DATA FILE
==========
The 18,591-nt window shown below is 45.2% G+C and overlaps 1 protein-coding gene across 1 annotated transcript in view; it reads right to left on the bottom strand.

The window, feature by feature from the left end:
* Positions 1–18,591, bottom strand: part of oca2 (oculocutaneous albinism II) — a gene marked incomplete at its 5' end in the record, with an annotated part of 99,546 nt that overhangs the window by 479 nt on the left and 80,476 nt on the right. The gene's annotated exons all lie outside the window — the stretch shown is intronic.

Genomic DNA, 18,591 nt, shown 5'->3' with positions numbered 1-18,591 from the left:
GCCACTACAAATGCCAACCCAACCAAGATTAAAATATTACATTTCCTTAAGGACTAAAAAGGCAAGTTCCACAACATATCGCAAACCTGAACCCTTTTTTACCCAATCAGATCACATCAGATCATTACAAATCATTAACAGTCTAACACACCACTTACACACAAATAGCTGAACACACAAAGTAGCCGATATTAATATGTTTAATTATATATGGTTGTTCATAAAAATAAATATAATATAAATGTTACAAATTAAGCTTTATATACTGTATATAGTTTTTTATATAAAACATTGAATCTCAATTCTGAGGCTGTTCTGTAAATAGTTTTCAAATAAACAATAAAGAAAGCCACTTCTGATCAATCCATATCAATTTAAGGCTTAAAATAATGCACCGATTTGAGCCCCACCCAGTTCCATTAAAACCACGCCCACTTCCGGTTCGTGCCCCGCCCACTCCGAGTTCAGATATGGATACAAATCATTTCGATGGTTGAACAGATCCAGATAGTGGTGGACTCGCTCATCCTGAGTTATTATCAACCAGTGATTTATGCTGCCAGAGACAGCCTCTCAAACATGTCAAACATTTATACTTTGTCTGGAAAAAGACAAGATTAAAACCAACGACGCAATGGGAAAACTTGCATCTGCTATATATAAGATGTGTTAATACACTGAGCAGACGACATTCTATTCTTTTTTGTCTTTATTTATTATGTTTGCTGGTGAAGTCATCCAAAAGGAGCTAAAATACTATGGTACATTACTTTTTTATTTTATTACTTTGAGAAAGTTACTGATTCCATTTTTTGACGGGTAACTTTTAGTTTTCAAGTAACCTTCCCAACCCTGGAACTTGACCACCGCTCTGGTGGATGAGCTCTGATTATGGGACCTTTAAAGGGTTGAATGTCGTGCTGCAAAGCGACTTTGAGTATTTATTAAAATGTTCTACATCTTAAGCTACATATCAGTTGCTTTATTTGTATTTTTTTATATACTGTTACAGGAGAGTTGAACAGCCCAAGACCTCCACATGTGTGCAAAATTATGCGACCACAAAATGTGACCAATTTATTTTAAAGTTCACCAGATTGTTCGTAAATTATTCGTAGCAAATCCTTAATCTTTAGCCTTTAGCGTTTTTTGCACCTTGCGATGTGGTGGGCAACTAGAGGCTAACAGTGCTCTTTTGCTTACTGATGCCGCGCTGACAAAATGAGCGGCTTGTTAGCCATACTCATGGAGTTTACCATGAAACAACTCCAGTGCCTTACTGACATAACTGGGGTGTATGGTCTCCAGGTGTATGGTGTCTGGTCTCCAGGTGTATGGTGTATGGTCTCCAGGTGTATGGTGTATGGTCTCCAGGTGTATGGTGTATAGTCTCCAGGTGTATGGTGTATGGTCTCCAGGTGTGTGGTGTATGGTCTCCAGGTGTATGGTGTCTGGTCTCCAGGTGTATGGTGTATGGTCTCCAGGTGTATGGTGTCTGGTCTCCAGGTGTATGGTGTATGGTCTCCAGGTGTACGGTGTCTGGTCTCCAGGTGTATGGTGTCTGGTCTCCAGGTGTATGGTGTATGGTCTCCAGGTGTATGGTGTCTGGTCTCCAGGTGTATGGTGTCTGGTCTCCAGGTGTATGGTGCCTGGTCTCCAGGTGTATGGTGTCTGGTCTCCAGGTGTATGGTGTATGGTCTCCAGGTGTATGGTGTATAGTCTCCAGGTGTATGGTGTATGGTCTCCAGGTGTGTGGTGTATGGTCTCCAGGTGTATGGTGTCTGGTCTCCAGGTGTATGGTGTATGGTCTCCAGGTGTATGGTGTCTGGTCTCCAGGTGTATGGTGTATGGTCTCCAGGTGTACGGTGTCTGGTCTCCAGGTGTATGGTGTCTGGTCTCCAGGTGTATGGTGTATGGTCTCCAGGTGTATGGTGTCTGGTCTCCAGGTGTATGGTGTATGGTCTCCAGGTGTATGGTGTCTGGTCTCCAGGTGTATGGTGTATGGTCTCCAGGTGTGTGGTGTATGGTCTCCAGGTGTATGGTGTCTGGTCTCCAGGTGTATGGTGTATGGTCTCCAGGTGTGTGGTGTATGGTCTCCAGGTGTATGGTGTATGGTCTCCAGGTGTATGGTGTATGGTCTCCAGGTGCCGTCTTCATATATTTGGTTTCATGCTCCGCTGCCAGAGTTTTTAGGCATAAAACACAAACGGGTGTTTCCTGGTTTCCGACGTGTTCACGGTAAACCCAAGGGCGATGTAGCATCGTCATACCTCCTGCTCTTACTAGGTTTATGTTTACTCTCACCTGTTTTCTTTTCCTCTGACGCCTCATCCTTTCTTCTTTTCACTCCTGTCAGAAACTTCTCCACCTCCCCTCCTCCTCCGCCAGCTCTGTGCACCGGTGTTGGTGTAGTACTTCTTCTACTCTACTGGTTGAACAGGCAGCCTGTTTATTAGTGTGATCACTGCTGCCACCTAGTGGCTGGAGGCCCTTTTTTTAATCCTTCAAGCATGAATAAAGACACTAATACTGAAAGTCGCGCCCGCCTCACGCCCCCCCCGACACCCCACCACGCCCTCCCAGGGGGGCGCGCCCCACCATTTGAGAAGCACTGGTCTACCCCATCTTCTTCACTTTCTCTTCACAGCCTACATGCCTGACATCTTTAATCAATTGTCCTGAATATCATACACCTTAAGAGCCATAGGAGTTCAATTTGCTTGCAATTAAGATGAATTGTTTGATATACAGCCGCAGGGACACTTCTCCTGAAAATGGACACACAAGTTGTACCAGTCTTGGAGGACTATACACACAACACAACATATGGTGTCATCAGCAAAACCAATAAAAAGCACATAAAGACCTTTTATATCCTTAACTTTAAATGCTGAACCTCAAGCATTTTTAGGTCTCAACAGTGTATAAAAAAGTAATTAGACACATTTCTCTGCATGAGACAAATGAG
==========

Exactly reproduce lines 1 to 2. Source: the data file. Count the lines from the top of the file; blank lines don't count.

The 18,591-nt window shown below is 45.2% G+C and overlaps 1 protein-coding gene across 1 annotated transcript in view; it reads right to left on the bottom strand.

The window, feature by feature from the left end: